This was the beginning of “New” Fort Niagara which occupied the military reserve, the area that is today Fort Niagara State Park. The new complex was soon the most important component of the post. By the mid-1880s, nearly all officers’ and soldiers’ quarters were in the “New” Fort and the buildings in the Old Fort were used primarily for storage or as housing for military families and civilian employees. A few such people resided in the French Castle as late as 1915.84

Fort Niagara was used as a military prison during the 1870s. The fort began use as a military training facility after a thousand-yard rifle range was completed there in 1885.85 Fort Niagara trained American troops for the Spanish-American War of 1898 and the Philippine Insurrection of 1899-1901.86 The fort served as a barracks for battalion of infantry until becoming an officers’ training camp during World War I.87

Old Fort Niagara Postcard 1906
Fig. 29: Old Fort Niagara (1906), postcard.

Historic Preservation

Old Fort Niagara Old French Barracks 1928
Fig. 30: Old French Barracks [dilapidated] (c.1928)
“New” Fort Niagara was still an active post in 1920: The 28th Infantry Regiment would occupy the New Fort from 1920-1940.88 However by the 1920s, the “Old” Fort was in bad shape: the seawall no longer offered adequate protection, and the remaining 18th century buildings were dilapidated — the once-celebrated French Castle was in danger of collapse. In 1927, a group of local citizens organized the Old Fort Niagara Association.89 The Association raised private funds to save the French Castle, which were matched with Congressional appropriations, allowing the much-needed repairs to be made to the Castle between 1926 and 1929.90 By 1934, other fort structures were restored through cooperation between the Army and the Old Fort Niagara Association.91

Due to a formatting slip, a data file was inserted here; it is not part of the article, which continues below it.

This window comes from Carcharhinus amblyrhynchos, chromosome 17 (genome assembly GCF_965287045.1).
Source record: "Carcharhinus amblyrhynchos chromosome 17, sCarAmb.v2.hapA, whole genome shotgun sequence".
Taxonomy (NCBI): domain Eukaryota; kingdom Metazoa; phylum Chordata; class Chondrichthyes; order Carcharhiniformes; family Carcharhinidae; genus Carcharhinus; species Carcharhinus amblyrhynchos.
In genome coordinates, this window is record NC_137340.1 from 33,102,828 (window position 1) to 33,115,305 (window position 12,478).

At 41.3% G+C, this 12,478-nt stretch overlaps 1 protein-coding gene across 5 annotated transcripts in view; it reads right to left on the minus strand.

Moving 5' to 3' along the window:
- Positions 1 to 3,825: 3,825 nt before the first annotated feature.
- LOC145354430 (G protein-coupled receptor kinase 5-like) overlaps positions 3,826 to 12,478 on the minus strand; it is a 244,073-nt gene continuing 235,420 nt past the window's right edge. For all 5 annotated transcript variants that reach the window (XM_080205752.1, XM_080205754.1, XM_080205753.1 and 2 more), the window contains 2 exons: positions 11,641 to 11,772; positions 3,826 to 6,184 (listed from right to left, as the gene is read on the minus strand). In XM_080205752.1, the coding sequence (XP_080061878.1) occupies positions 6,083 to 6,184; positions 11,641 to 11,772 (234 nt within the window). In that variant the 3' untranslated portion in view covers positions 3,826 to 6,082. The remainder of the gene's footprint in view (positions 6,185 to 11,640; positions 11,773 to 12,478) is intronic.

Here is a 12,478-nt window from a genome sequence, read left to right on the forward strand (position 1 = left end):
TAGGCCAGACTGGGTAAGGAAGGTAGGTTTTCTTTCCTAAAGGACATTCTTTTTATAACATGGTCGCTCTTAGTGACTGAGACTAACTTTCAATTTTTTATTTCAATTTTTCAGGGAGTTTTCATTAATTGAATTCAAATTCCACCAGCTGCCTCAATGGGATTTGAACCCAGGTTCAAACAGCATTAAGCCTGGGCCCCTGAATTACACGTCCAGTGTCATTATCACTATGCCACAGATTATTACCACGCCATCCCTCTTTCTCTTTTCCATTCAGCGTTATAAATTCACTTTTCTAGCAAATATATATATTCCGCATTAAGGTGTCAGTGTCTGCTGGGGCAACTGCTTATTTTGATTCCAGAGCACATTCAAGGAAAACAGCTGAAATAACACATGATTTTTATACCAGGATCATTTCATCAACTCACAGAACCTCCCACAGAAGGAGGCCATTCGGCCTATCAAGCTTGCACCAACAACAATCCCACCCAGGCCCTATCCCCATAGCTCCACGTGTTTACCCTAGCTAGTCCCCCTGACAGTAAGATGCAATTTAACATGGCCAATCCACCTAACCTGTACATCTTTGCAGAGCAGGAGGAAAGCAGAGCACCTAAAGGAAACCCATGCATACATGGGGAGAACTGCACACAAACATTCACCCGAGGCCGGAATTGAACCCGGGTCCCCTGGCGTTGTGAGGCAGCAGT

Block House 1920s
Fig. 31: Block House (c.1920s)
French Castle 1920s
Fig. 32: Dilapidated French Castle (c.1920s)

World War II and Korean War

Too small to serve as a training facility, Fort Niagara became a reception center for Army recruits from 1941-1943.92 The fort was re-activated from 1944-1946 and served as a camp for German and Austrian prisoners of war.93

Fort Niagara POW Camp
Fig. 33: Fort Niagara POW Camp (c. 1944-1946)

Fort Niagara served as temporary housing for veterans until 1950, when the Korean War necessitated that troops re-occupy the fort until 1952.94 The last military units were removed from Fort Niagara in 1963.95

Fort Niagara Barracks 1940s
Fig. 34: “New” Fort Niagara Barracks (c.1940s)

Fort Niagara State Park

Plans were implemented to turn the fort into a park. In 1965-1966, most of the garrison buildings were demolished to clear space for recreational use.98 A United States Coast Guard Station is situated below Old Fort Niagara, but the fort itself is now a museum. The site is open to visitors year-round, and offers guided tours, artifact displays, musket and mortar firing presentations, as well as overnight and educational programs about 18th and 19th century life at the fort as a soldier, civilian, or Native American. Between April and September, the park hosts historical re-enactments one weekend each month.99